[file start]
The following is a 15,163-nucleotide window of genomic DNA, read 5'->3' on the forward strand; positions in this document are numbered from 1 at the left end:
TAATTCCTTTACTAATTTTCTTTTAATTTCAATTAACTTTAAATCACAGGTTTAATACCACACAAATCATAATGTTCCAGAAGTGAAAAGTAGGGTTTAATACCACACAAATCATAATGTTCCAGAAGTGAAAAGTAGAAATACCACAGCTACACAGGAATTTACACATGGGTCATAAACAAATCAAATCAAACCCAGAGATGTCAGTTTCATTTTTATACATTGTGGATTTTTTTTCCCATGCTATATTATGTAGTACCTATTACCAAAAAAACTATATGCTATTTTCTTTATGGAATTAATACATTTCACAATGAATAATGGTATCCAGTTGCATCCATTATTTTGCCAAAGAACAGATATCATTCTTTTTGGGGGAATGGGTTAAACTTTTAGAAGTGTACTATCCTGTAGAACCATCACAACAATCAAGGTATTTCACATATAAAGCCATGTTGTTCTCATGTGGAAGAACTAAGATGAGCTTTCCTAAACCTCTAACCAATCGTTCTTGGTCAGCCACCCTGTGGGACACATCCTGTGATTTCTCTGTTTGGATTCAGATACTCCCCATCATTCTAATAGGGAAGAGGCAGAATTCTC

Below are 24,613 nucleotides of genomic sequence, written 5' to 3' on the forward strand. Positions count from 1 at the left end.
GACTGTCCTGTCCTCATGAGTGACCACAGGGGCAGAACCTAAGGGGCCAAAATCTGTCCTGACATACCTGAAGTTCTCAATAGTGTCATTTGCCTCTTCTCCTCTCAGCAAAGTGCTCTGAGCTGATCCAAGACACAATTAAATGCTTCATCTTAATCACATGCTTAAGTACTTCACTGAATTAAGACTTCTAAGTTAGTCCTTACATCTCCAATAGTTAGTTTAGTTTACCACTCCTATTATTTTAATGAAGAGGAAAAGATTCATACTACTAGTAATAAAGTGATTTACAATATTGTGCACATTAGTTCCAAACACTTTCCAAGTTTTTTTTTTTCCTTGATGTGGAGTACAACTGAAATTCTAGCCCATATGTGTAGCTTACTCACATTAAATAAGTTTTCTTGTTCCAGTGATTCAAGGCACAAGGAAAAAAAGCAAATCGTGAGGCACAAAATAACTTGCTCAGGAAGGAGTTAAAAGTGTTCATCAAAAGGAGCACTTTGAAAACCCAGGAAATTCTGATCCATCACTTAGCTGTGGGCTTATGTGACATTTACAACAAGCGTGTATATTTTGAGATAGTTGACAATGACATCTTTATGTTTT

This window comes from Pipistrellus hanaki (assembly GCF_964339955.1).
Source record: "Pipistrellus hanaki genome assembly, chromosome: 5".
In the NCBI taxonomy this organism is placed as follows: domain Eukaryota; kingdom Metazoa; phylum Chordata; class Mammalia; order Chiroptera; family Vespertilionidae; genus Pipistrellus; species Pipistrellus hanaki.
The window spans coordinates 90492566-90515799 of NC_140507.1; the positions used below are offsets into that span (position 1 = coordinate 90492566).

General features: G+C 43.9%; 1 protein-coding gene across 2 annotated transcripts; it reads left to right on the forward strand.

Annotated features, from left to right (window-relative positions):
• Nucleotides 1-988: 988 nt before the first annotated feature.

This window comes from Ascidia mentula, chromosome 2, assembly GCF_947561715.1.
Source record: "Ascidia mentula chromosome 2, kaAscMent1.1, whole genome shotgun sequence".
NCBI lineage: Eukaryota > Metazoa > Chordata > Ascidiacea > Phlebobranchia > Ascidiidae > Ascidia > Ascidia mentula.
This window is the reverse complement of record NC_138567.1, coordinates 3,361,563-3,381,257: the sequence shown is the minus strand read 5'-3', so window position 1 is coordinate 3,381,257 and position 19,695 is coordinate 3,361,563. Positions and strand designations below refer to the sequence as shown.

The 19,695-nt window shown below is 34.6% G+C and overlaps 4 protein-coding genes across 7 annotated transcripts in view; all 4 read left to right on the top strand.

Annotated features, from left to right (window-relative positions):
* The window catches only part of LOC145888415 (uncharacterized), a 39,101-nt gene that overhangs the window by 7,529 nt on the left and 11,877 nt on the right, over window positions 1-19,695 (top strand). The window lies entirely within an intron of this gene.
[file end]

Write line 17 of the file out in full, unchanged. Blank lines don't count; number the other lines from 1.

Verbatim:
Annotated features, from left to right (window-relative positions):